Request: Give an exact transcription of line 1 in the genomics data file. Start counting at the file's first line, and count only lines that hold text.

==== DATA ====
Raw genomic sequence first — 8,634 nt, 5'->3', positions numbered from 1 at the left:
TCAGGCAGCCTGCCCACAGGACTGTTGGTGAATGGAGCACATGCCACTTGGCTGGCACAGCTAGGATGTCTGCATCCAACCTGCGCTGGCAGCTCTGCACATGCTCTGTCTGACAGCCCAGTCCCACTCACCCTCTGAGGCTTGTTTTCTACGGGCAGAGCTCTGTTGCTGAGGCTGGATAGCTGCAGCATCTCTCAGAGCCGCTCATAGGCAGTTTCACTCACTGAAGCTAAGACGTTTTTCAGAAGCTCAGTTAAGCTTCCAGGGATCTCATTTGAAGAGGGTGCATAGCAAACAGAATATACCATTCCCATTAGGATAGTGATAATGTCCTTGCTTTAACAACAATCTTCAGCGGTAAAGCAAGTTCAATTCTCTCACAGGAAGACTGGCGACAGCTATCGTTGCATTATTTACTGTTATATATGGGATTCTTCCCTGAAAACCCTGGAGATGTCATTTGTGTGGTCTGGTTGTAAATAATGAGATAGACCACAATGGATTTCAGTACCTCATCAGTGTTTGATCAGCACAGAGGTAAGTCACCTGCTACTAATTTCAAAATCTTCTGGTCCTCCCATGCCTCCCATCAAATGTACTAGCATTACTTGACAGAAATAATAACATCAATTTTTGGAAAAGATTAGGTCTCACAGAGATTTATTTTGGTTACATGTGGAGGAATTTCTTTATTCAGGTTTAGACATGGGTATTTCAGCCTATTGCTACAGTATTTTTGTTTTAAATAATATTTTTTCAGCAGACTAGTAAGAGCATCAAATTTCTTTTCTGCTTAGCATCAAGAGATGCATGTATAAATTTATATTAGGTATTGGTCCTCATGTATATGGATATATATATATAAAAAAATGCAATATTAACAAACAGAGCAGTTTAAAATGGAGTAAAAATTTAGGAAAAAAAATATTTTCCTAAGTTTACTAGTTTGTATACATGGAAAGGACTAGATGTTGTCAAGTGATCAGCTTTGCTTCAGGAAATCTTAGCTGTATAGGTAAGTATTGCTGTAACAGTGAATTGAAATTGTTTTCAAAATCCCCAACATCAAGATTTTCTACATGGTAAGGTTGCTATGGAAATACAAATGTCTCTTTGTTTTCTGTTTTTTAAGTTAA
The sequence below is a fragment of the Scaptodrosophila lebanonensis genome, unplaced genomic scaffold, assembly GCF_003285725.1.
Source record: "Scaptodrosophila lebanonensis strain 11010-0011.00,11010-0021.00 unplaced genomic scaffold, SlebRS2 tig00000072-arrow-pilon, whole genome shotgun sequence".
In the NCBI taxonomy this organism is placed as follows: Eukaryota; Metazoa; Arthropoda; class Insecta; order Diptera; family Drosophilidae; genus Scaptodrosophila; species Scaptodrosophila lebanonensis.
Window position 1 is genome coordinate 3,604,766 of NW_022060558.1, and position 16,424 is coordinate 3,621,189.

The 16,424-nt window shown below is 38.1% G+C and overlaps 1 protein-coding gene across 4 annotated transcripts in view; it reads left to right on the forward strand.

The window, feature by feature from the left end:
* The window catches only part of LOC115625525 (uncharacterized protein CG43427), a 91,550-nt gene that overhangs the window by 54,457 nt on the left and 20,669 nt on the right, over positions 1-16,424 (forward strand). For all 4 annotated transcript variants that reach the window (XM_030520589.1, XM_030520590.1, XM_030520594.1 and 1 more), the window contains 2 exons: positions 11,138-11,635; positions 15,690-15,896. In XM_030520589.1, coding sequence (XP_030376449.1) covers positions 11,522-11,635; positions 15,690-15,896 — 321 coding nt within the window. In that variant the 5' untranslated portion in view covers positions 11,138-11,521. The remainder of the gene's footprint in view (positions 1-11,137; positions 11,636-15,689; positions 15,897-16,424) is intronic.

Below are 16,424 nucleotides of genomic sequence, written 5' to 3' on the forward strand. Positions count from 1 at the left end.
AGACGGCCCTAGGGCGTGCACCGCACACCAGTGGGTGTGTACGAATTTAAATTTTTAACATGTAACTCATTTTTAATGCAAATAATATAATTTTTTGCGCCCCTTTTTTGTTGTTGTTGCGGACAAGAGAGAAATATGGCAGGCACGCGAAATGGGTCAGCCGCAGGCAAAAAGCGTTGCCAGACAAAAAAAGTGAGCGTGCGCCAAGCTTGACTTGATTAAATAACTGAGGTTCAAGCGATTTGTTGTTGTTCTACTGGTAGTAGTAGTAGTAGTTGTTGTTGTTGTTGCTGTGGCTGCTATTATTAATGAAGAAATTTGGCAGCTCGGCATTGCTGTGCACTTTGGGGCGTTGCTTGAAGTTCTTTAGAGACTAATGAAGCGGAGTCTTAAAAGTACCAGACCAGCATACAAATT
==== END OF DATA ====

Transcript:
Raw genomic sequence first — 8,634 nt, 5'->3', positions numbered from 1 at the left: